How Brand India Took Davos By Storm
Charting the future of public relations
Holmes Report

How Brand India Took Davos By Storm

When political, business and NGO leaders arrived at Zurich airport on their way to the World Economic Forum in Davos earlier this year, they were greeted by large blue and white billboards, proclaiming India as “the world’s fastest-growing free market democracy.”

Paul Holmes

When political, business and NGO leaders arrived at Zurich airport on their way to the World Economic Forum in Davos earlier this year, they were greeted by large blue and white billboards, proclaiming India as “the world’s fastest-growing free market democracy.” When they checked into their hotels in the Swiss resort town, they received gift baskets containing a pashmina scarf, an Apple iPod loaded with Indian music, medicinal oils, and a CD providing economic and cultural information about India.

During the conference, guests could relax at India-themed events at most of the major hotels, enjoying Indian beer and wines, and food prepared by the famous Indian chef Hemant Oberoi. At the close of the conference, a four-hour gala dinner attended by about 650 guests featured Bollywood choreography and music presented by one of India’s most popular DJs.

It was a remarkable branding effort, made all the more so by the fact that India had long allowed its international image to languish.

“India’s showy debut at Davos is yet another sign that this newly confident country is ready to strut its stuff on the world stage,” wrote Business Week’s Mumbai bureau chief Manjeet Kripalani before the event. “Branding and marketing itself hasn’t come easily to India, a culture where the preferred path is understated and unspoken. But some of India’s most prominent native sons thought the time has come to raise India’s profile in the global community.”
A principal architect of the “India Everywhere” strategy was Ajay Khanna, chief executive of the India Brand Equity Foundation, a public-private partnership between the Indian government and some of the country’s largest corporations. Working with leading Indian public relations firm Genesis Burson-Marsteller, and with Burson-Marsteller offices around the world, Khanna set out to ensure that India’s message was ubiquitous during the five-day meeting.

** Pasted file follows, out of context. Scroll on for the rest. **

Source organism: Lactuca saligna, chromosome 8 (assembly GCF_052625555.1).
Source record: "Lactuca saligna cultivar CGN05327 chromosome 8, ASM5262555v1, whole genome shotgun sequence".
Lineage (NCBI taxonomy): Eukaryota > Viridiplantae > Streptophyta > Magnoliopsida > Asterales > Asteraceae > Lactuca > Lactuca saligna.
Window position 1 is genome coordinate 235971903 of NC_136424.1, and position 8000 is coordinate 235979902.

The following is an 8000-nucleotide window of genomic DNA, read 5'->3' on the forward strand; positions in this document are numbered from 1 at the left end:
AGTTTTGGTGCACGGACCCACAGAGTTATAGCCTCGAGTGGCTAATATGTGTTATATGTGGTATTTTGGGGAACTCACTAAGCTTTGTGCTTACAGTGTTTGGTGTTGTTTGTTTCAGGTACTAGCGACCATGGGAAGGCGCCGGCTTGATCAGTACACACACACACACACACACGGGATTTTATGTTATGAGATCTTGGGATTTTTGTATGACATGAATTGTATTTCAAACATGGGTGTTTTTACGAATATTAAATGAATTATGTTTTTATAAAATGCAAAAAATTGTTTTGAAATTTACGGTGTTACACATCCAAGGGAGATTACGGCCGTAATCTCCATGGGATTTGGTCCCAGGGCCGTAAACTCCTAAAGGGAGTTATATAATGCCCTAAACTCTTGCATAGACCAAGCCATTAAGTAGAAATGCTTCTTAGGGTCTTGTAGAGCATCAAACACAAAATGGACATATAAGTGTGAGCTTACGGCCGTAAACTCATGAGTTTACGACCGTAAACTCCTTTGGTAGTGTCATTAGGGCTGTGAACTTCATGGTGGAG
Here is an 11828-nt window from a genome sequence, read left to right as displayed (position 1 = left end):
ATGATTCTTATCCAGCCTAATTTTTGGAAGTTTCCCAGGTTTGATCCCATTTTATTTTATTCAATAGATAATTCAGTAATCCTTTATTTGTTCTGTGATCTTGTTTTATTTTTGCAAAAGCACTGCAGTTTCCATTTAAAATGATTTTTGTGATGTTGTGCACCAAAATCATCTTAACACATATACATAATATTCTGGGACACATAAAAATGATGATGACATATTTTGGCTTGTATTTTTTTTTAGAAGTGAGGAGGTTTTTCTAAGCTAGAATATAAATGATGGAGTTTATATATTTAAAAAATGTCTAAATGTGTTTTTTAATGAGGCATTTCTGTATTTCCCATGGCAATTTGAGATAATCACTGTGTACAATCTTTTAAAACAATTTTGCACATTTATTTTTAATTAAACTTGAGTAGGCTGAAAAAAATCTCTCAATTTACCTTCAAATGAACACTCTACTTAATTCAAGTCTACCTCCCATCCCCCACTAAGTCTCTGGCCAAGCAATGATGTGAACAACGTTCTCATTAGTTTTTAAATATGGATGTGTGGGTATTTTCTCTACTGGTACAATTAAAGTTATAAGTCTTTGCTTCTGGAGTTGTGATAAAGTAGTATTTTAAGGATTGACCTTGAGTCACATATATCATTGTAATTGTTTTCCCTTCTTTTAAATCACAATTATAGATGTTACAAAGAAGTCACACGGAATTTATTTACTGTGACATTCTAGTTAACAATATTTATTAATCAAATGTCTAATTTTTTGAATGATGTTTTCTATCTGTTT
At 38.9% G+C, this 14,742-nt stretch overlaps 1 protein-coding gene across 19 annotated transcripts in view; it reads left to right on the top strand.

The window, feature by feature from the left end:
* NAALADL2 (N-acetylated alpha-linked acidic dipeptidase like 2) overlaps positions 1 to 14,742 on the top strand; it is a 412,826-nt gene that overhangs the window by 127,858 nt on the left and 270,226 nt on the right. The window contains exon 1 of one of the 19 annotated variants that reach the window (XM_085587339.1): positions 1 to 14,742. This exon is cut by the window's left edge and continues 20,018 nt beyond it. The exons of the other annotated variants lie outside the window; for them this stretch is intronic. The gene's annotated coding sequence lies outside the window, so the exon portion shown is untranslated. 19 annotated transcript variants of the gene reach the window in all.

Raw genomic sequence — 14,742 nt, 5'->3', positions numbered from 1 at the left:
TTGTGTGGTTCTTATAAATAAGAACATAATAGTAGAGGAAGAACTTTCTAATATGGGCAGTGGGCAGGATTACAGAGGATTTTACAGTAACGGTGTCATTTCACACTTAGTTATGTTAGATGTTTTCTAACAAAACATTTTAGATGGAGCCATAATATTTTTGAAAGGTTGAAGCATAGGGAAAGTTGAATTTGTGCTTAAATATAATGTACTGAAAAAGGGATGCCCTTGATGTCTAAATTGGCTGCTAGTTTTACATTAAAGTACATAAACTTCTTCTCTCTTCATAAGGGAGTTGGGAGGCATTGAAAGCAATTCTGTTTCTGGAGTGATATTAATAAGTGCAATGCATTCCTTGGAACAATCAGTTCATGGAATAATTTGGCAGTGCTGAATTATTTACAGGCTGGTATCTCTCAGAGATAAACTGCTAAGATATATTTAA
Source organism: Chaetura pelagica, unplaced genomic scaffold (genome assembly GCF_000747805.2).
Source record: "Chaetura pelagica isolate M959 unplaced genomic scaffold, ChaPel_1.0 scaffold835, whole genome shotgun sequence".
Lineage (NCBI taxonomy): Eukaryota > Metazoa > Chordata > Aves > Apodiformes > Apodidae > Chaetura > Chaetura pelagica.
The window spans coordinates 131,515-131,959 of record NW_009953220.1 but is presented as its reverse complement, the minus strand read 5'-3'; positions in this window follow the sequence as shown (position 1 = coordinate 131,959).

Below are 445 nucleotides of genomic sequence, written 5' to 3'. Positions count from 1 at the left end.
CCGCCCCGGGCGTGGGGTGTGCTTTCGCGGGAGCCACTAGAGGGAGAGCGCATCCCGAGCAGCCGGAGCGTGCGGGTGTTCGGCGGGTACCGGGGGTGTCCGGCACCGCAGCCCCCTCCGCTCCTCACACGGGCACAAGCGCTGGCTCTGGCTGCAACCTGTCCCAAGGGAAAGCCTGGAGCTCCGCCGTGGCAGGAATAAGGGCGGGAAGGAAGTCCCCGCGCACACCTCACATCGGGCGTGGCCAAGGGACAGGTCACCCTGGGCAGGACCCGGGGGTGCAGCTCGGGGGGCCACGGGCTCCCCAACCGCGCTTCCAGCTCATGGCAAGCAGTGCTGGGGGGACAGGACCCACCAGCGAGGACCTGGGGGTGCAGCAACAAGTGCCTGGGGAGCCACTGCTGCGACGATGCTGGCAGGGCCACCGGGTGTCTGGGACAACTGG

“The World Economic Forum was an important platform for us,” says Khanna. “In one place, we had direct access to 3,000 of the top decision makers in the world today.”

The January meeting of the WEF coincided with an upsurge of interest in the BRIC economies (Brazil, Russia, India, China) and the emergence of India and China was one of eight “sub-themes” of the meeting, which also focused on creating future jobs, building trust in public and private institutions, and innovation, creativity and design strategy.

Still, it would have been easy for the Indian message to get lost. The fact that it was so visible and so consistent was no accident. It was the culmination of an initiative that began two years ago, after another World Economic Forum meeting during which the only substantive discussion of India revolved around the issue of outsourcing. In the wake of that meeting, business and government leaders came together, determined to tell a fuller, richer story about India’s emergence as an economic power.

India had participated at World Economic Forum meetings for more than two decades. But in previous years it was more of a passive observer than an active participant. Before 1991, when then-prime minister Narasimha Rao initiated economic reforms designed to open up a previously closed and insular economy to more foreign investment, the country had little interest in attracting western business. But those reforms and the technology boom of the late 90s generated new levels of interest in the Indian market.